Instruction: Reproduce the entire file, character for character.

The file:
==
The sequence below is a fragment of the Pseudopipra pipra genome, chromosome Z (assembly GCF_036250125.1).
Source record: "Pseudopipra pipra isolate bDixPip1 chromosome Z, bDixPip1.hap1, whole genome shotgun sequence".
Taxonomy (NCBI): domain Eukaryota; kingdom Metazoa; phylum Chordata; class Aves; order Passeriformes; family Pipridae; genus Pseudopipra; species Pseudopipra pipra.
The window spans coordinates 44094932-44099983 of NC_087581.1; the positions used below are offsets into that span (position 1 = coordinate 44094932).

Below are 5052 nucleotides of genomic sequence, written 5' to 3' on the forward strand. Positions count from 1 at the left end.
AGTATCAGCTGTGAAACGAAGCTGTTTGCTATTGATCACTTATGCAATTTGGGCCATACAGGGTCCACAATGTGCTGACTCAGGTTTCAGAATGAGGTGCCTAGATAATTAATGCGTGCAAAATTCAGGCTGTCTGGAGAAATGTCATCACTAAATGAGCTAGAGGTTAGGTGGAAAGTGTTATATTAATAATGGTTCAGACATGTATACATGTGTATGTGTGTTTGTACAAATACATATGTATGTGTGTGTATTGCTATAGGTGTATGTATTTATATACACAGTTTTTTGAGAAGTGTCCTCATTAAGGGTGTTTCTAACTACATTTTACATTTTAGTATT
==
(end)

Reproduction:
The sequence below is a fragment of the Pseudopipra pipra genome, chromosome Z (assembly GCF_036250125.1).
Source record: "Pseudopipra pipra isolate bDixPip1 chromosome Z, bDixPip1.hap1, whole genome shotgun sequence".
Taxonomy (NCBI): domain Eukaryota; kingdom Metazoa; phylum Chordata; class Aves; order Passeriformes; family Pipridae; genus Pseudopipra; species Pseudopipra pipra.
The window spans coordinates 44094932-44099983 of NC_087581.1; the positions used below are offsets into that span (position 1 = coordinate 44094932).

Below are 5052 nucleotides of genomic sequence, written 5' to 3' on the forward strand. Positions count from 1 at the left end.
AGTATCAGCTGTGAAACGAAGCTGTTTGCTATTGATCACTTATGCAATTTGGGCCATACAGGGTCCACAATGTGCTGACTCAGGTTTCAGAATGAGGTGCCTAGATAATTAATGCGTGCAAAATTCAGGCTGTCTGGAGAAATGTCATCACTAAATGAGCTAGAGGTTAGGTGGAAAGTGTTATATTAATAATGGTTCAGACATGTATACATGTGTATGTGTGTTTGTACAAATACATATGTATGTGTGTGTATTGCTATAGGTGTATGTATTTATATACACAGTTTTTTGAGAAGTGTCCTCATTAAGGGTGTTTCTAACTACATTTTACATTTTAGTATT